Transportation

Thirty-seven US urban highways were halted mid-construction by the communities in their path, saving city parks and neighborhoods from demolition.
A costly freeway, feeding a shopping mall, is a poor foundation for a mid-sized city—a better choice is to invest in infrastructure that supports downtown and surrounding neighborhoods.
A partly built reconstruction of the aging I-70 in Denver into a much wider sunken highway has elicited a more neighborhood-friendly proposal: Reroute the Interstate and turn the corridor into a boulevard.
I-275 was built on top of Central Avenue and split Tampa in half. Transformation into a boulevard is gaining political traction due to economic and quality of life benefits.
Transforming the Claiborne Expressway in New Orleans to a boulevard like the historic Claiborne Avenue would reverse 20th Century damage to a primarily African-American neighborhood.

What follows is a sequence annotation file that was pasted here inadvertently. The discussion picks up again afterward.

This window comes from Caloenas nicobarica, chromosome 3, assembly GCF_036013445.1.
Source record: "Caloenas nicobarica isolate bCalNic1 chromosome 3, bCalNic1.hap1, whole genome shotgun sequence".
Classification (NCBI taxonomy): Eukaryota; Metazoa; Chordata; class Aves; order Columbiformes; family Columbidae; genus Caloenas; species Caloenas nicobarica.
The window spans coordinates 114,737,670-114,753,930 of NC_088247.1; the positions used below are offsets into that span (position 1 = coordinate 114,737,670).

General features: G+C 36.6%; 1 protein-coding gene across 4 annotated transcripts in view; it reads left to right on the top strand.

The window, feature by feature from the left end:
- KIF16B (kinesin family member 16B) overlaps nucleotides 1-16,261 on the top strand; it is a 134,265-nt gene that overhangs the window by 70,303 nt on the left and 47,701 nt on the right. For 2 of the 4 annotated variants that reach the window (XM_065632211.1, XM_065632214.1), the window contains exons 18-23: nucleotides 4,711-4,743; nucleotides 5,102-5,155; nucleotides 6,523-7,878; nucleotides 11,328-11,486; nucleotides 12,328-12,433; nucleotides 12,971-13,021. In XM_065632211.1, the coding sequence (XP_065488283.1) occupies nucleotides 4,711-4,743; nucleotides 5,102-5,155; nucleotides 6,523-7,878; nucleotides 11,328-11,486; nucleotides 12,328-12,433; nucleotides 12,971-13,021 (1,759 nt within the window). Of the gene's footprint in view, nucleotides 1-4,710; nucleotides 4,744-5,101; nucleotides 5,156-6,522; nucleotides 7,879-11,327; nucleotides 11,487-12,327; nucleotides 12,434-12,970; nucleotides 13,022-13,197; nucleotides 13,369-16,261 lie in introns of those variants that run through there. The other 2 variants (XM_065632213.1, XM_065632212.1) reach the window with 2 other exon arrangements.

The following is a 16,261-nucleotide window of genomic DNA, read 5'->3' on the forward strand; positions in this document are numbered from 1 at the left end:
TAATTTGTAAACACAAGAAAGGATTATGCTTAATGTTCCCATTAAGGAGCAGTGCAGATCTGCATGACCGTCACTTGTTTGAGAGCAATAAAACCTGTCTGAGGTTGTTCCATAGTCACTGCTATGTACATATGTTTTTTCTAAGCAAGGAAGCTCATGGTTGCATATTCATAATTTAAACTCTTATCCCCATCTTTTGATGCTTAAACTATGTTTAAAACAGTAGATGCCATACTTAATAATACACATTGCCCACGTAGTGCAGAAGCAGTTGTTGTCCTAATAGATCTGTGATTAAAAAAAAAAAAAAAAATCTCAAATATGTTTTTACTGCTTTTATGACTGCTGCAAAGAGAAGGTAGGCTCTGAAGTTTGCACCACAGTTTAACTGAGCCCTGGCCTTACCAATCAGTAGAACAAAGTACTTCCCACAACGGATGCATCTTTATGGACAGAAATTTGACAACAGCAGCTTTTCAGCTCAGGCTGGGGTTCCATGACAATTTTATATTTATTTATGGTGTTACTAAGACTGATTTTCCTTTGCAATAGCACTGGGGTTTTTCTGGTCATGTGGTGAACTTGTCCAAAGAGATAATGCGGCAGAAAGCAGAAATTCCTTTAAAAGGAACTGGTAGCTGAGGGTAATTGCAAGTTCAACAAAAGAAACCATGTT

CNU releases is biennial report, Freeways Without Futures 2019, telling the tale of ten freeways in cities where the movement has spawned active campaigns for transformation.
A $500 million widening project for Interstate 5 in Portland, Oregon, would lead to 10 to 17 million additional vehicle miles per year, according to a report in City Observatory. The website posted a series of articles opposed to the I-5...
A redesign for the obsolete 1956 Buffalo Skyway addresses multiple community goals: enhancing mobility, promoting economic development, creating jobs, and reimagining the possibilities of Buffalo’s waterfront.
When transportation engineers make problematic city highway proposals, CNU members sometimes offer alternative design solutions that broaden the conversation—and that's the case with the BQE in Brooklyn.
A hierarchical system of subdivisions branching off of arterial roads is a "perfect recipe for congestion."
A new report called Dangerous By Design 2019 once again reminds us that thousands of people on foot are cut down each year in violent, preventable deaths.
Walkable City Rules: 101 Steps to Making Better Places shows how to make communities walkable—and better places to live.